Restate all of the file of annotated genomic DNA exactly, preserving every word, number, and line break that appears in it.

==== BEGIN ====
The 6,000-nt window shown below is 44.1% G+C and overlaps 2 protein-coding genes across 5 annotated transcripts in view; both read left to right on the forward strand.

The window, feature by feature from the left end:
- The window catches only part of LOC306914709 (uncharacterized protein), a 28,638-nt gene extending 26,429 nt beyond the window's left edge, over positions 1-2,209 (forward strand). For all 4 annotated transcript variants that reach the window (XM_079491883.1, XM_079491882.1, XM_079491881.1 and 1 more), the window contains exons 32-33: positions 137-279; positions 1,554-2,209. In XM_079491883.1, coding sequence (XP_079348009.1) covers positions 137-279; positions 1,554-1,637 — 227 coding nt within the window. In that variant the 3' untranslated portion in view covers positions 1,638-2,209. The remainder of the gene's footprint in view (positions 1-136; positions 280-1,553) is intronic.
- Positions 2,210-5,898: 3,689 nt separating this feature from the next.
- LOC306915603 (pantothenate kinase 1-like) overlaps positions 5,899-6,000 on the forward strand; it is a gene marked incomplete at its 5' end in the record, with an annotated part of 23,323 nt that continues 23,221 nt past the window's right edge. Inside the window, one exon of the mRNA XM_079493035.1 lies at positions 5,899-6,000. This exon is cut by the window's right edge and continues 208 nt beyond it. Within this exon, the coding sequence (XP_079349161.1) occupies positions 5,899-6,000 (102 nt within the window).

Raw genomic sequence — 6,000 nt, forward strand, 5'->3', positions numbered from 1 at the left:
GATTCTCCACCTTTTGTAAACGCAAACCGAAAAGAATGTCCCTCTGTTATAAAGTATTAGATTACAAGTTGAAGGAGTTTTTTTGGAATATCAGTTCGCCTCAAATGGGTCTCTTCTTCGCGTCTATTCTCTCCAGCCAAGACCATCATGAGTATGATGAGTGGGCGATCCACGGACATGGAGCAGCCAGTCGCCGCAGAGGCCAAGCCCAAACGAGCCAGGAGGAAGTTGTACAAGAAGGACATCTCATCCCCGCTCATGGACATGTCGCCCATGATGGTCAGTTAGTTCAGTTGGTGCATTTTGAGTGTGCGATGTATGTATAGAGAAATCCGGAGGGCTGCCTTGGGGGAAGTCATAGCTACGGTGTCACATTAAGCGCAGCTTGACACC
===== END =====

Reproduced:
The 6,000-nt window shown below is 44.1% G+C and overlaps 2 protein-coding genes across 5 annotated transcripts in view; both read left to right on the forward strand.

The window, feature by feature from the left end:
- The window catches only part of LOC306914709 (uncharacterized protein), a 28,638-nt gene extending 26,429 nt beyond the window's left edge, over positions 1-2,209 (forward strand). For all 4 annotated transcript variants that reach the window (XM_079491883.1, XM_079491882.1, XM_079491881.1 and 1 more), the window contains exons 32-33: positions 137-279; positions 1,554-2,209. In XM_079491883.1, coding sequence (XP_079348009.1) covers positions 137-279; positions 1,554-1,637 — 227 coding nt within the window. In that variant the 3' untranslated portion in view covers positions 1,638-2,209. The remainder of the gene's footprint in view (positions 1-136; positions 280-1,553) is intronic.
- Positions 2,210-5,898: 3,689 nt separating this feature from the next.
- LOC306915603 (pantothenate kinase 1-like) overlaps positions 5,899-6,000 on the forward strand; it is a gene marked incomplete at its 5' end in the record, with an annotated part of 23,323 nt that continues 23,221 nt past the window's right edge. Inside the window, one exon of the mRNA XM_079493035.1 lies at positions 5,899-6,000. This exon is cut by the window's right edge and continues 208 nt beyond it. Within this exon, the coding sequence (XP_079349161.1) occupies positions 5,899-6,000 (102 nt within the window).

Raw genomic sequence — 6,000 nt, forward strand, 5'->3', positions numbered from 1 at the left:
GATTCTCCACCTTTTGTAAACGCAAACCGAAAAGAATGTCCCTCTGTTATAAAGTATTAGATTACAAGTTGAAGGAGTTTTTTTGGAATATCAGTTCGCCTCAAATGGGTCTCTTCTTCGCGTCTATTCTCTCCAGCCAAGACCATCATGAGTATGATGAGTGGGCGATCCACGGACATGGAGCAGCCAGTCGCCGCAGAGGCCAAGCCCAAACGAGCCAGGAGGAAGTTGTACAAGAAGGACATCTCATCCCCGCTCATGGACATGTCGCCCATGATGGTCAGTTAGTTCAGTTGGTGCATTTTGAGTGTGCGATGTATGTATAGAGAAATCCGGAGGGCTGCCTTGGGGGAAGTCATAGCTACGGTGTCACATTAAGCGCAGCTTGACACC